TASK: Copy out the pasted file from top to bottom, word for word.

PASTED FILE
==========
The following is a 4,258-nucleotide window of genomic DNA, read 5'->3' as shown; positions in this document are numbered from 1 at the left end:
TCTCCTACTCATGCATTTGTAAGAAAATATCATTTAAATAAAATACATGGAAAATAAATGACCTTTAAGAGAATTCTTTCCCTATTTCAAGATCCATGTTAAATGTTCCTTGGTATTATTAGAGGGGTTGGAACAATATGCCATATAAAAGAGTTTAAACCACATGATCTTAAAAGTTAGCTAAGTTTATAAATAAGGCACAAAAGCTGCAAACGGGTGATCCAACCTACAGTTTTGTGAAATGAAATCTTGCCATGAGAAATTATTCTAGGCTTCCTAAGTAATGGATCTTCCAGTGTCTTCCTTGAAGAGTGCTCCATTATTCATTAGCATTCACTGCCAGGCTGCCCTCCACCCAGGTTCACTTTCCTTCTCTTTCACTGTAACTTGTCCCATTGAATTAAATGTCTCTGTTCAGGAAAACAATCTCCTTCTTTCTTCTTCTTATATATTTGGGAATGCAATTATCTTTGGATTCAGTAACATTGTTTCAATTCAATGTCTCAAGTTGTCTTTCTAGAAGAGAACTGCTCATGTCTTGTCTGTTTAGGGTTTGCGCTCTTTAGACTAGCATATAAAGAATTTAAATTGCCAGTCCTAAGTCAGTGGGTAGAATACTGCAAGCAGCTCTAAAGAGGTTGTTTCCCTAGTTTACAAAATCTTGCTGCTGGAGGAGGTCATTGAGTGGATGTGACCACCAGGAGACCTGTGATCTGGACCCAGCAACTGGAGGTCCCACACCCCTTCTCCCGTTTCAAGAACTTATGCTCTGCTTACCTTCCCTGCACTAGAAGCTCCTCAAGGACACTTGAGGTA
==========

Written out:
The following is a 4,258-nucleotide window of genomic DNA, read 5'->3' as shown; positions in this document are numbered from 1 at the left end:
TCTCCTACTCATGCATTTGTAAGAAAATATCATTTAAATAAAATACATGGAAAATAAATGACCTTTAAGAGAATTCTTTCCCTATTTCAAGATCCATGTTAAATGTTCCTTGGTATTATTAGAGGGGTTGGAACAATATGCCATATAAAAGAGTTTAAACCACATGATCTTAAAAGTTAGCTAAGTTTATAAATAAGGCACAAAAGCTGCAAACGGGTGATCCAACCTACAGTTTTGTGAAATGAAATCTTGCCATGAGAAATTATTCTAGGCTTCCTAAGTAATGGATCTTCCAGTGTCTTCCTTGAAGAGTGCTCCATTATTCATTAGCATTCACTGCCAGGCTGCCCTCCACCCAGGTTCACTTTCCTTCTCTTTCACTGTAACTTGTCCCATTGAATTAAATGTCTCTGTTCAGGAAAACAATCTCCTTCTTTCTTCTTCTTATATATTTGGGAATGCAATTATCTTTGGATTCAGTAACATTGTTTCAATTCAATGTCTCAAGTTGTCTTTCTAGAAGAGAACTGCTCATGTCTTGTCTGTTTAGGGTTTGCGCTCTTTAGACTAGCATATAAAGAATTTAAATTGCCAGTCCTAAGTCAGTGGGTAGAATACTGCAAGCAGCTCTAAAGAGGTTGTTTCCCTAGTTTACAAAATCTTGCTGCTGGAGGAGGTCATTGAGTGGATGTGACCACCAGGAGACCTGTGATCTGGACCCAGCAACTGGAGGTCCCACACCCCTTCTCCCGTTTCAAGAACTTATGCTCTGCTTACCTTCCCTGCACTAGAAGCTCCTCAAGGACACTTGAGGTA